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Steve, If there is one thing the role of the Internet and the rise of social networking have taught communications professionals it is that the skills of public relations are more essential now than they have ever been. The opportunity to speak directly to consumers, the inability to say different things to different audiences at different times without being discovered, the end of a "news cycle," and the hyper-competition driven by increasingly distributed industries (like telecom and entertainment) make consistent, accurate and timely communication essential to being heard. The turmoil at large PR agencies is not the result of any one thing, but, as can be seen in the case of Hill and Knowlton, the result of a series of moves in rather short order (six years by my count) based on almost everything other than the give-and-take nature of client relationships. The first occurred in 1980 when J. Walter Thompson bought Hill and Knowlton. The thinking at the time made sense on paper -- we can expand our relationships with our clients -- but failed to take cultural differences into account. Ad agencies saw budgets and clients differently than public relations did. The clients, too, were different. The executives who bought advertising were removed from those who signed public relations' checks. The second occurred in 1981 with the inauguration of a new President of the United States and the advent of the "Reagan Revolution." For public relations agencies, already knocked back by their ad firm owners, the federal decision to return more responsibility to the states put public affairs in the lead. Public affairs is more an off-stage, negotiation than a full-throated public discussion and, because of the stakes, more profitable. Consider how public affairs margins compared to marketing communications margins might skew decision making. The third occurred in 1986 when WPP bought JWT and cemented the era of the publicly held, full-service marketing holding company. Once the unrelenting pressures of the public market began to weigh on cyclical PR account relationships, they bent or broke. It caused agencies to take on accounts that wouldn't do either, whether they fit the firm's historic profile or not. Right now, news of executive and client comings-and-goings seem to diminish the value of public relations. One can only hope there is truth in the notion that reputation lags reality. The reality of how companies are best able to succeed on the new social networking platforms may be an early indication of a renaissance. Anyway, that's my story and I am sticking to it.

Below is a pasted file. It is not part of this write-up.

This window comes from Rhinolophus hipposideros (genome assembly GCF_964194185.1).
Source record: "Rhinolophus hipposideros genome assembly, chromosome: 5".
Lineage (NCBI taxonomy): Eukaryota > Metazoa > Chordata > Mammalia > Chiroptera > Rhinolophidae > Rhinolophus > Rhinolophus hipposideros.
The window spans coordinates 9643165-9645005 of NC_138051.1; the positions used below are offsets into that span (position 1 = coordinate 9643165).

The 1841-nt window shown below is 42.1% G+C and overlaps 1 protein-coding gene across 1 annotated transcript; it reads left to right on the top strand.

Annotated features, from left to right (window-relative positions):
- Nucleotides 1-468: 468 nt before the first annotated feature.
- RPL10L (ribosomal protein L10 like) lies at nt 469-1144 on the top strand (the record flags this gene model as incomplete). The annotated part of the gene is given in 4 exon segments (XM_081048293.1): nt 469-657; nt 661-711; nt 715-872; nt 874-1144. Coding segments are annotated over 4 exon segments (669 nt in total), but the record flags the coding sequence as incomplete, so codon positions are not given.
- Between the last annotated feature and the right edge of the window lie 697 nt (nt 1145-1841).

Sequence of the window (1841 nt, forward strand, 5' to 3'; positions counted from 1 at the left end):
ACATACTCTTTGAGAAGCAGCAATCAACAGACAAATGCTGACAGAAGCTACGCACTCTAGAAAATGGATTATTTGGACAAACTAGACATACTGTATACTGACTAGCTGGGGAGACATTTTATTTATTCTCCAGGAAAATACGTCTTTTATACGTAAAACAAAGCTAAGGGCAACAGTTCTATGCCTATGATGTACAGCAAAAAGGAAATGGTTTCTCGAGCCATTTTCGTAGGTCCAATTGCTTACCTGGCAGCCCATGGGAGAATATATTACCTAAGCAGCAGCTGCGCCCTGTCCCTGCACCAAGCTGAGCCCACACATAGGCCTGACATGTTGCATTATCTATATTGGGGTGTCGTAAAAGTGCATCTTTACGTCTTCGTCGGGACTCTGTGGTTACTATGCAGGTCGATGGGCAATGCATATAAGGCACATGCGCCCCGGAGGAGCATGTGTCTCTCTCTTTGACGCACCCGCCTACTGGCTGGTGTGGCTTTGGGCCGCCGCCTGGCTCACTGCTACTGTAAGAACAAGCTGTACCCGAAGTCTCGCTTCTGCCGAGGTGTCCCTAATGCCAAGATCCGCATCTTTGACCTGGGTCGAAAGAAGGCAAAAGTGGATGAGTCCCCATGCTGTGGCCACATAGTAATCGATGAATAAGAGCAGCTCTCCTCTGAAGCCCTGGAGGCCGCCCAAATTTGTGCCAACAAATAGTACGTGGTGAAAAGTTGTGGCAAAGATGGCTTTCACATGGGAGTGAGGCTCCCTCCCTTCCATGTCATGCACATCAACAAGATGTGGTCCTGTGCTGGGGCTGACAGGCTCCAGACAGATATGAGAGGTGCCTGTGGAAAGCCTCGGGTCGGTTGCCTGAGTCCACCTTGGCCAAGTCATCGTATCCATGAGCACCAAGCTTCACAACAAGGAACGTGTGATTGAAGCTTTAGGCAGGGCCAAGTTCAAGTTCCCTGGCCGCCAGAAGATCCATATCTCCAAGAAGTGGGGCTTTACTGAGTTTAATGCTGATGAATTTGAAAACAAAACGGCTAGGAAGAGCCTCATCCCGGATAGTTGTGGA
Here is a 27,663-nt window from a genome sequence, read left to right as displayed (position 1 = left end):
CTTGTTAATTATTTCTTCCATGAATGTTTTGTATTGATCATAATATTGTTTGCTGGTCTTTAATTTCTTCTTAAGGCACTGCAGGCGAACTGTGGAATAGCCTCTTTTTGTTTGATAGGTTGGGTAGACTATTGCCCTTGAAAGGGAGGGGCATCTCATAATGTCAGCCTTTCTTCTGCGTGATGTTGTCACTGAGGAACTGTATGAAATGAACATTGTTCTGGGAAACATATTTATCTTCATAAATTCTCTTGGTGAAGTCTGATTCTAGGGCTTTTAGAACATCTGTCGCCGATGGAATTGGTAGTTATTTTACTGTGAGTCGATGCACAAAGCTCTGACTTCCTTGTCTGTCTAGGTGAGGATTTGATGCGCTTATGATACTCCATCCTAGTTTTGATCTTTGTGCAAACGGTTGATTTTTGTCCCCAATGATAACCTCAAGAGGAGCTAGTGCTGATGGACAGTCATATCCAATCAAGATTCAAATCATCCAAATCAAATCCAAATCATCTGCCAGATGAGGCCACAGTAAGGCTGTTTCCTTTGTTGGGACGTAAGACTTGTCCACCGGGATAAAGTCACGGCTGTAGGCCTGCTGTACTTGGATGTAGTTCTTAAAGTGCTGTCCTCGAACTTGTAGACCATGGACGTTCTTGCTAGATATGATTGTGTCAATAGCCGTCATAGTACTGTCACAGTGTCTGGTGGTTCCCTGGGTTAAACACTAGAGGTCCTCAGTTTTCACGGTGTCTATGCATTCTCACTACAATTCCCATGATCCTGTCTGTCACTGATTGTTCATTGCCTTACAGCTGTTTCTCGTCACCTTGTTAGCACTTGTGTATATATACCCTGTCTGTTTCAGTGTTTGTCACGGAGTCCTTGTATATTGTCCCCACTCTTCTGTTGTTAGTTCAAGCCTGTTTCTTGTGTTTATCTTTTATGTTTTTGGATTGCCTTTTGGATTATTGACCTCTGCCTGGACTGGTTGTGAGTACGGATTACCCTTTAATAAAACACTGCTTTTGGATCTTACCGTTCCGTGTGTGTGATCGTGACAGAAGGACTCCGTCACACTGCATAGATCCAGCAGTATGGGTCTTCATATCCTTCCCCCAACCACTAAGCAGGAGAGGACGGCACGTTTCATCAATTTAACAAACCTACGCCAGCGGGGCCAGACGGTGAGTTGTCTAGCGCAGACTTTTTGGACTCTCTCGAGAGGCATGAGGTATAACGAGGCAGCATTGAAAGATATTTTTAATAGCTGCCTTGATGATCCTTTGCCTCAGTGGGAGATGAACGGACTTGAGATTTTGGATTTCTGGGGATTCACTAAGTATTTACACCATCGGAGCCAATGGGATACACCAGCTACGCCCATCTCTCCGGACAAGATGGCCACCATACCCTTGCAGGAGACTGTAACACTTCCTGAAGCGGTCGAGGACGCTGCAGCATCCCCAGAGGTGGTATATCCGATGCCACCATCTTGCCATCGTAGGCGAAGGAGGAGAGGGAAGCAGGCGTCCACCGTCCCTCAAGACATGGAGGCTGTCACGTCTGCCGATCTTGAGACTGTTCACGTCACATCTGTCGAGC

Toggle Commented Jan 20, 2011 on Latest H&K turmoil is sad to watch at RepMan
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Jan 20, 2011